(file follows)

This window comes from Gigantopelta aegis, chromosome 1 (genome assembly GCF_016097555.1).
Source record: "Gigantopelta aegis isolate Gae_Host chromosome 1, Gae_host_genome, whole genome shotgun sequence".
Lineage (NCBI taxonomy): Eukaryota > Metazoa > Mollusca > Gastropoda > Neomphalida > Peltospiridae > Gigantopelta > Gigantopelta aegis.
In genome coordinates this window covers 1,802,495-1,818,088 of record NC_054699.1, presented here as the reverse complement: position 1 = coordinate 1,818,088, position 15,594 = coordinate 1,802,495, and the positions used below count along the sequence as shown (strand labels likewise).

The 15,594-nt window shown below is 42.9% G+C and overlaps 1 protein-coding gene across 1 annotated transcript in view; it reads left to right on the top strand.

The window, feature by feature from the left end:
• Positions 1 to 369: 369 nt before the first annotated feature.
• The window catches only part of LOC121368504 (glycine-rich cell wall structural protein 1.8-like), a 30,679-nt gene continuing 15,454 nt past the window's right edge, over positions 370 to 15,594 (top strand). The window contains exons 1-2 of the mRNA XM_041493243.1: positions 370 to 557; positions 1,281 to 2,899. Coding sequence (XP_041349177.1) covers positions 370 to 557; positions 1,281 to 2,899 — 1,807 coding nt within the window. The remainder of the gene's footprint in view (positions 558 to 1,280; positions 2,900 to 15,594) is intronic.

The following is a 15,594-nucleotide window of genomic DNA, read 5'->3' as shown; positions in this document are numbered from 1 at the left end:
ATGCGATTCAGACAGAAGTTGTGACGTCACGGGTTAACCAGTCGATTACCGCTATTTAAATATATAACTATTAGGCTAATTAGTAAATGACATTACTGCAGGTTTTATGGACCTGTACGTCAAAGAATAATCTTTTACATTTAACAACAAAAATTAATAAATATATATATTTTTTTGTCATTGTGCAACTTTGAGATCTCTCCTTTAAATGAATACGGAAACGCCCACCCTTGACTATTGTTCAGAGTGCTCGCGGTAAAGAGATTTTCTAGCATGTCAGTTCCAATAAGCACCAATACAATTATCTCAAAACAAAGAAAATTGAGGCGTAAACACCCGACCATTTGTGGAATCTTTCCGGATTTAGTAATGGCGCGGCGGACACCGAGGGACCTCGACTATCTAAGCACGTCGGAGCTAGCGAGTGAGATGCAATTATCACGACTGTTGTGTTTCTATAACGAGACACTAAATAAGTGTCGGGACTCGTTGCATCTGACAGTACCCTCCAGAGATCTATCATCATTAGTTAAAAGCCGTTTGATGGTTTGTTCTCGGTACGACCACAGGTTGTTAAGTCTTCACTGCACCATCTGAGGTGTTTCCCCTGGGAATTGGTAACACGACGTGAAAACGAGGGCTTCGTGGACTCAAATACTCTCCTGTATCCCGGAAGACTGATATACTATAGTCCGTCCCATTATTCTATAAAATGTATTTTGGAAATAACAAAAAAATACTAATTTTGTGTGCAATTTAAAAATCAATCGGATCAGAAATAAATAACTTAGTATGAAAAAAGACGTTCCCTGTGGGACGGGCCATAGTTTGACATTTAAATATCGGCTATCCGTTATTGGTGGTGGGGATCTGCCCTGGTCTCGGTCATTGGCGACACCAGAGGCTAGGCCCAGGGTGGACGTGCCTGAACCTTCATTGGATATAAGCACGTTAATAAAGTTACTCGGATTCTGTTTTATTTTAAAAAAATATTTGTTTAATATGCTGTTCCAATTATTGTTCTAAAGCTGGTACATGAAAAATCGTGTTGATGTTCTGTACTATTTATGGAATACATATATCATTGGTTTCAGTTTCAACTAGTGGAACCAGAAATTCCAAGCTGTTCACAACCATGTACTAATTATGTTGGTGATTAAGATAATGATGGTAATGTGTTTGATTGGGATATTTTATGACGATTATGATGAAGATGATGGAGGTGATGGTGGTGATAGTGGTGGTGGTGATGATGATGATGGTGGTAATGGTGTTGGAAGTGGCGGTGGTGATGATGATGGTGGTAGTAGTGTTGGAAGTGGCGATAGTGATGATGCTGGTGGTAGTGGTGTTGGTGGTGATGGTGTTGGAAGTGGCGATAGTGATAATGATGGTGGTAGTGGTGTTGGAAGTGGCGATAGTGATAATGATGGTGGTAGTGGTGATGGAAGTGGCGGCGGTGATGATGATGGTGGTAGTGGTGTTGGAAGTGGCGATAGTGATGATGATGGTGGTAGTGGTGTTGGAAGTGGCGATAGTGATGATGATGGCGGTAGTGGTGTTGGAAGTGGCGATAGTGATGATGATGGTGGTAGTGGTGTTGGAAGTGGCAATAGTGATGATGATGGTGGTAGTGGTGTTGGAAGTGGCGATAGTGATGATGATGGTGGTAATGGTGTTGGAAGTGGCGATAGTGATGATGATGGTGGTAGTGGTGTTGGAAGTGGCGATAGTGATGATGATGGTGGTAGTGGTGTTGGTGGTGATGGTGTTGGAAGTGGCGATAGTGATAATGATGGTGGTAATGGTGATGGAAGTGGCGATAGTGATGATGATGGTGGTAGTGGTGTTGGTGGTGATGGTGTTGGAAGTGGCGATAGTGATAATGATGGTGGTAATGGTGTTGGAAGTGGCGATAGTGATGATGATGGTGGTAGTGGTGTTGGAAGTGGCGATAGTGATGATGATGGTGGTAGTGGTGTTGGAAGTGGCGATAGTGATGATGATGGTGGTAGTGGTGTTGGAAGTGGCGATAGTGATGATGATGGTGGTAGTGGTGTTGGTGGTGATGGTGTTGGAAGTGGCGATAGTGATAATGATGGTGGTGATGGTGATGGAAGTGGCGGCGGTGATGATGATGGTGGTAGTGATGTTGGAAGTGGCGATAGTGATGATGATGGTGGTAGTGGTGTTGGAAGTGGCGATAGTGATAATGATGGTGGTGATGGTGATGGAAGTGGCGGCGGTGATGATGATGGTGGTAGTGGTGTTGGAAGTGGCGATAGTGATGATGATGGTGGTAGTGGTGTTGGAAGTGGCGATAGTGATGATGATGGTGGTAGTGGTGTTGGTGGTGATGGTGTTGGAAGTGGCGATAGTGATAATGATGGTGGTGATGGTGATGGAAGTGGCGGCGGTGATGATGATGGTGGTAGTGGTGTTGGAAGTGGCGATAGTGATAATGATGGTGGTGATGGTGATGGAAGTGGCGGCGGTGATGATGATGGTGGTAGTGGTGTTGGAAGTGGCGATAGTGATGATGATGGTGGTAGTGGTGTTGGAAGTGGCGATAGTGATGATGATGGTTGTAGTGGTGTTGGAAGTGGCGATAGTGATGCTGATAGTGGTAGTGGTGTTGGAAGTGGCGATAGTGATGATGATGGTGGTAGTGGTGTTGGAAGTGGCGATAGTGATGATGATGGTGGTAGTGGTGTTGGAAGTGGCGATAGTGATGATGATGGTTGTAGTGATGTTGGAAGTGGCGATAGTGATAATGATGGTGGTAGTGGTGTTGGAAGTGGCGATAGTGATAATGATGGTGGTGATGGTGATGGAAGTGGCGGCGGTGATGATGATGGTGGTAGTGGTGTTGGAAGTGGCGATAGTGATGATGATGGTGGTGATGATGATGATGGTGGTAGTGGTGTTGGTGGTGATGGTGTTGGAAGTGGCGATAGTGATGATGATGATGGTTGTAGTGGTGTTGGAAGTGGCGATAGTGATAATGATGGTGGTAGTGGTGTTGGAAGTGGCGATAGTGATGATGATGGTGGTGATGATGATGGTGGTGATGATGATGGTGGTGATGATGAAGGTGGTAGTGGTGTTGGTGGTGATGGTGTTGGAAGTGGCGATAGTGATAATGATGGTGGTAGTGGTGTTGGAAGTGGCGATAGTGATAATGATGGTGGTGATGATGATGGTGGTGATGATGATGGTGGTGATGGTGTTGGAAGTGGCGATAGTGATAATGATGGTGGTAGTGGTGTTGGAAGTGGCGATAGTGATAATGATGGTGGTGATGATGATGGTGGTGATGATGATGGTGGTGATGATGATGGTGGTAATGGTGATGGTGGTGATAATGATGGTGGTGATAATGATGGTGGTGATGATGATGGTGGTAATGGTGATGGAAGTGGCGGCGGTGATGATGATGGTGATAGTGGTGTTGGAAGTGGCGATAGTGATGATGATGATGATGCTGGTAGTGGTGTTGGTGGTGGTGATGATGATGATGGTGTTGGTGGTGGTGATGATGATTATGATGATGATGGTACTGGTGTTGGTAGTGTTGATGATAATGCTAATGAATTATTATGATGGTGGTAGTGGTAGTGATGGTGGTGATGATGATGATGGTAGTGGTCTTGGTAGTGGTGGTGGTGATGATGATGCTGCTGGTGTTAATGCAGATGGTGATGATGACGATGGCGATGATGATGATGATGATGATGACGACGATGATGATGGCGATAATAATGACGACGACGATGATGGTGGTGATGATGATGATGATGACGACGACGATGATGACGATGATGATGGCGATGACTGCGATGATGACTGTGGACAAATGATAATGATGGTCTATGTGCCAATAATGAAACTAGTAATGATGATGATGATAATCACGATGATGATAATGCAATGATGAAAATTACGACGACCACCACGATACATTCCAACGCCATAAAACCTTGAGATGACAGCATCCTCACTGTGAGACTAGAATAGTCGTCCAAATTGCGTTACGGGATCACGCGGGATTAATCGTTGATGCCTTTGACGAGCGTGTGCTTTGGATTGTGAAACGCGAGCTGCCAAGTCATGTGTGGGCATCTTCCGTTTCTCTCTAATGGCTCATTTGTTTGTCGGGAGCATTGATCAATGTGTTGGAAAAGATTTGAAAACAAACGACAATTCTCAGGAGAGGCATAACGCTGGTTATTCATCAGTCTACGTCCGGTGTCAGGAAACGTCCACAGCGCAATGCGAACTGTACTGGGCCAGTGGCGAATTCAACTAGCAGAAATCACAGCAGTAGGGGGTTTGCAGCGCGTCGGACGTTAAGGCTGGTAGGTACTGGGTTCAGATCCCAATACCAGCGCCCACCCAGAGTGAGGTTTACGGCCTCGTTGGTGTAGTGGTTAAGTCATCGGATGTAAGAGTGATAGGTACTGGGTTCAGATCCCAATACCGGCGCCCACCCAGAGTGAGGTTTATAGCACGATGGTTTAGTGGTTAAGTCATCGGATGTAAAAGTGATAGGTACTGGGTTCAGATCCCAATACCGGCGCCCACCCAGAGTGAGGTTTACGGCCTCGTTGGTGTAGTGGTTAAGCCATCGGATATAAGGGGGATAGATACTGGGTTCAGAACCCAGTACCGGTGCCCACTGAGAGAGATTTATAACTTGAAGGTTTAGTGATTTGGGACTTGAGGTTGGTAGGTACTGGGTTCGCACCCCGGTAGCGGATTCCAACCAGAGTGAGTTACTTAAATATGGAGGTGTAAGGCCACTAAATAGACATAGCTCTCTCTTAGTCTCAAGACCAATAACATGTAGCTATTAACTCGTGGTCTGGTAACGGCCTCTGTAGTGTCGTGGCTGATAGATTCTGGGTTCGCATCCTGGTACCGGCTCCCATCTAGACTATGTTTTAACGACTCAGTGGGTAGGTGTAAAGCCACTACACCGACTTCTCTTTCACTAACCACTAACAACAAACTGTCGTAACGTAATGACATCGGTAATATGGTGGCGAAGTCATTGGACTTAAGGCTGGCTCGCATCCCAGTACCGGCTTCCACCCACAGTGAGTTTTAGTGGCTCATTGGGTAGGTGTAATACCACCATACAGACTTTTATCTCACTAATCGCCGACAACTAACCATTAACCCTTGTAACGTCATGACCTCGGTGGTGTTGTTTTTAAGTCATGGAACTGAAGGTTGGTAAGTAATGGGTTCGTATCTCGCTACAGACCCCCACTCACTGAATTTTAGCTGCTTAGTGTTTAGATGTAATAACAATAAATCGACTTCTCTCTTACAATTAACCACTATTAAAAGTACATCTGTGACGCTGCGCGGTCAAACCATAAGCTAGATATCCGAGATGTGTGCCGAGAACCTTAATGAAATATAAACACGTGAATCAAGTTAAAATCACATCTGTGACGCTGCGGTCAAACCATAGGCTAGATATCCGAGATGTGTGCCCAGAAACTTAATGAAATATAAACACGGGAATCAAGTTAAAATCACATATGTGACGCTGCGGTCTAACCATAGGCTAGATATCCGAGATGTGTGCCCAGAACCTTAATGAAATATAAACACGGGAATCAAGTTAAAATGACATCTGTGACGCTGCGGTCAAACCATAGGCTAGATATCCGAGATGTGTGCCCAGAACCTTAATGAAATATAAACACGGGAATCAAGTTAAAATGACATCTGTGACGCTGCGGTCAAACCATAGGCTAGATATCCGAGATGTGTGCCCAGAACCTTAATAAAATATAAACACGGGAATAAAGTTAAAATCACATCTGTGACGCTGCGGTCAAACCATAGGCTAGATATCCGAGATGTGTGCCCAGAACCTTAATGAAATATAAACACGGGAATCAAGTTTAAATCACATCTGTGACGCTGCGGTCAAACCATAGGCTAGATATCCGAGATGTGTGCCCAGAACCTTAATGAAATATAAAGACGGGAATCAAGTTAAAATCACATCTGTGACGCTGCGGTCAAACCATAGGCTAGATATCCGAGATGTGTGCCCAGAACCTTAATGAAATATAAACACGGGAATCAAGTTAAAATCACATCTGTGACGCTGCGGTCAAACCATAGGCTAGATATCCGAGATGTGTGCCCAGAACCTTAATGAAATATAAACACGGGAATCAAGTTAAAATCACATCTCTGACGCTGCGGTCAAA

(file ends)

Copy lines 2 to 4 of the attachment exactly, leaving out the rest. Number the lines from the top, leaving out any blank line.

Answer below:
Source record: "Gigantopelta aegis isolate Gae_Host chromosome 1, Gae_host_genome, whole genome shotgun sequence".
Lineage (NCBI taxonomy): Eukaryota > Metazoa > Mollusca > Gastropoda > Neomphalida > Peltospiridae > Gigantopelta > Gigantopelta aegis.
In genome coordinates this window covers 1,802,495-1,818,088 of record NC_054699.1, presented here as the reverse complement: position 1 = coordinate 1,818,088, position 15,594 = coordinate 1,802,495, and the positions used below count along the sequence as shown (strand labels likewise).